EU Policy and Legislation

This section gives an overview of EU policy and legislation pertinent to fuel poverty.

EU Winter Package

This package was launched on 30 November 2016 and is titled Clean Energy for all Europeans. Two of the main aims are to put energy efficiency first, especially in buildings and products, and to provide a fair deal to consumers. The legislative proposals cover energy efficiency, the design of the electricity market and governance rules for the Energy Union. It updates the Energy Efficiency Directive, proposes changes to the Energy Performance of Buildings Directive and a new way forward for Eco Design.

The Winter Package recognises energy poverty as a major challenge in Europe and through these proposals aims to protect vulnerable consumers through targeted social policy and energy efficiency measures.

The Energy Union

The European Commission adopted the Energy Union Framework Strategy on 25 February, 2015. The Energy Union is described as “secure, sustainable, competitive, affordable energy for every European.”

The Energy Union fundamentally rethinks energy efficiency and treats it as an energy source in its own right, so that it can compete in equal terms with generation capacity. The 2030 Framework for Climate and Energy forms an integral part of the Energy Union and contributes to the transition to a low carbon economy.

2030 Climate and Energy Framework

In 2014, EU countries agreed on a 2030 Framework for Climate and Energy, including EU-wide targets and policy objectives for the period between 2020 and 2030. These targets aim to help the EU achieve a more competitive, secure and sustainable energy system and it meet its long-term 2050 greenhouse gas reductions target. It builds on the 20-20-20 Climate and Energy Package.

Targets for 2030:

  • At least 27% improvement in energy efficiency
  • At least 27% share for renewable energy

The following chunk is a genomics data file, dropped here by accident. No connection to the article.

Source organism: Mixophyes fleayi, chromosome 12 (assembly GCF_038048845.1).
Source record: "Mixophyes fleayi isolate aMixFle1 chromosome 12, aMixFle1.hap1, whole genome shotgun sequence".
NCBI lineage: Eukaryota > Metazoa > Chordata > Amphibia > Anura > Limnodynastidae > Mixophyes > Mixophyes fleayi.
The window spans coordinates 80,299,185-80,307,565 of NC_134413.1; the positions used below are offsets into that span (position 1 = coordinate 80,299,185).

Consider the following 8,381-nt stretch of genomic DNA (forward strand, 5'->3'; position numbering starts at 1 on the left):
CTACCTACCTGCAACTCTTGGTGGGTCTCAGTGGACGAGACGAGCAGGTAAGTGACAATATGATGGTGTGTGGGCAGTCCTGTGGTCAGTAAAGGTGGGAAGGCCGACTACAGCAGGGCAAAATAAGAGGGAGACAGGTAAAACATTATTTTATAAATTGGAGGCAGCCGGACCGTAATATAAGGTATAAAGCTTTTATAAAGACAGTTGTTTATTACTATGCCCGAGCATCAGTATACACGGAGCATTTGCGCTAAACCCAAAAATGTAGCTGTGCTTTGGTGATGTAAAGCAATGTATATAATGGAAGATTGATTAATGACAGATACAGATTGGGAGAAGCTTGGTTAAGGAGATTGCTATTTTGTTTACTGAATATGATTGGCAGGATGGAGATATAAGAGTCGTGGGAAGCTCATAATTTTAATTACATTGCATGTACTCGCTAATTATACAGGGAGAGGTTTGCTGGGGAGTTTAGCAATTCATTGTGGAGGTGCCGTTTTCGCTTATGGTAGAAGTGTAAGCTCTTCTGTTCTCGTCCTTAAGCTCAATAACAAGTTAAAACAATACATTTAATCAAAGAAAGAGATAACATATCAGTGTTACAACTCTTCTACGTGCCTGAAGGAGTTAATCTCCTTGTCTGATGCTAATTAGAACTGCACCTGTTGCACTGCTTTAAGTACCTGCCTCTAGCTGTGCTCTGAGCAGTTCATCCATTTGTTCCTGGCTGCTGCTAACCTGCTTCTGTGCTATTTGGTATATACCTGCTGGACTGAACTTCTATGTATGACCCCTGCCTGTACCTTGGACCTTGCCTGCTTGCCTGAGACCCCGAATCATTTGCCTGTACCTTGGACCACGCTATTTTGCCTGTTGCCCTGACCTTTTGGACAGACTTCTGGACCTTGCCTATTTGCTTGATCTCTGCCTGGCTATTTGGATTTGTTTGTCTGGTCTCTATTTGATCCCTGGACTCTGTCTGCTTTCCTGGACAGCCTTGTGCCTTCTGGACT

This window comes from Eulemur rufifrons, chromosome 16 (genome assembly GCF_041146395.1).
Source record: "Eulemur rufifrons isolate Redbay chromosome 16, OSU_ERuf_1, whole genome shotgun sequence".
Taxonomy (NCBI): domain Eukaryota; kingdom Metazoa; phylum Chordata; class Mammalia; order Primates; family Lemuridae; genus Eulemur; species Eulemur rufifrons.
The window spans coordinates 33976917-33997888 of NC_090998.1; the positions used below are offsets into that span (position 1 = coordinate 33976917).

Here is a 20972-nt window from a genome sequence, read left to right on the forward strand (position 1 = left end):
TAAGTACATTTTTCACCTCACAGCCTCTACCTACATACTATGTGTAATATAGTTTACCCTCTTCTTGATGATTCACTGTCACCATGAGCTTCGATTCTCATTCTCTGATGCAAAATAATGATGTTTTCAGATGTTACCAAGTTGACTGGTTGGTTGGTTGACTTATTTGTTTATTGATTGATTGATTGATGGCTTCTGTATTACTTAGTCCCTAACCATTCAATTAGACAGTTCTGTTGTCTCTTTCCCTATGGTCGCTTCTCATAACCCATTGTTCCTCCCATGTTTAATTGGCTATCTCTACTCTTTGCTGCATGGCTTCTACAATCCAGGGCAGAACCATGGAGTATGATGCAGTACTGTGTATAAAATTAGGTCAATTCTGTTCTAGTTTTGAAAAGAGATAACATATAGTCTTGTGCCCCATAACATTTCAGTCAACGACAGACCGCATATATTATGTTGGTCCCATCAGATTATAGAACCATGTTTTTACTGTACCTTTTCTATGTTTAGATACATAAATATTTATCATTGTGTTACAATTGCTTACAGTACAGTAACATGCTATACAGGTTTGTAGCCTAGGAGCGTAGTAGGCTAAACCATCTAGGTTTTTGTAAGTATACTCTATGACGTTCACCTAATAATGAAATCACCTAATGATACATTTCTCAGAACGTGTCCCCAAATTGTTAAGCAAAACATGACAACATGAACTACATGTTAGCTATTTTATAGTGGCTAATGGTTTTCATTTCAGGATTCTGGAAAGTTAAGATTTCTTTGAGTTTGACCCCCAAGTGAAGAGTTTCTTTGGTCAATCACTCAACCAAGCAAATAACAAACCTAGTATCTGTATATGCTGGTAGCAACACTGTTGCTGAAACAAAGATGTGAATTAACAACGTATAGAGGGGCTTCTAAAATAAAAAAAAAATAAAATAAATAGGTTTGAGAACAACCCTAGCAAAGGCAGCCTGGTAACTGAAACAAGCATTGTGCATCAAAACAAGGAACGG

• At least 40% cuts in greenhouse gas emissions (from 1990 levels)

EU Directive on the Energy Performance of Buildings (EPBD) (2010)

The EU adopted the Energy Performance of Buildings Directive 2010/31/EU (2010) which is now the main legislative instrument to reduce the energy consumption of buildings. This Directive replaced the previous EPBD of 2002.

The 2010 Energy Performance of Buildings Directive and the 2012 Energy Efficiency Directive are the EU's main legislation when it comes to reducing the energy consumption of buildings.

Under this Directive, Member States must establish and apply minimum energy performance requirements for new and existing buildings, ensure the certification of building energy performance and require the regular inspection of boilers and air conditioning systems in buildings. Moreover, the Directive requires Member States to ensure that by 2021 all new buildings are so-called 'nearly zero-energy buildings'.

As a consequence of the EPBD, in Scotland the Building (Scotland) Amendment Regulations 2006 and the guidance documentation came into force in May 2007 and led the way for Energy Performance Certificates (EPCs).

Energy Labelling of Products

The EU adopted the Directive 2010/30/EU on energy labels in 2010. Energy labels help consumers choosing products which save energy and thus money. They also provide incentives for the industry to develop and invest in energy efficient product design. This also covers information on Ecodesign. This directive was established in 2009 – establishing a framework for minimum Ecodesign requirements which goods that consume energy must meet before they can be used or sold in the EU.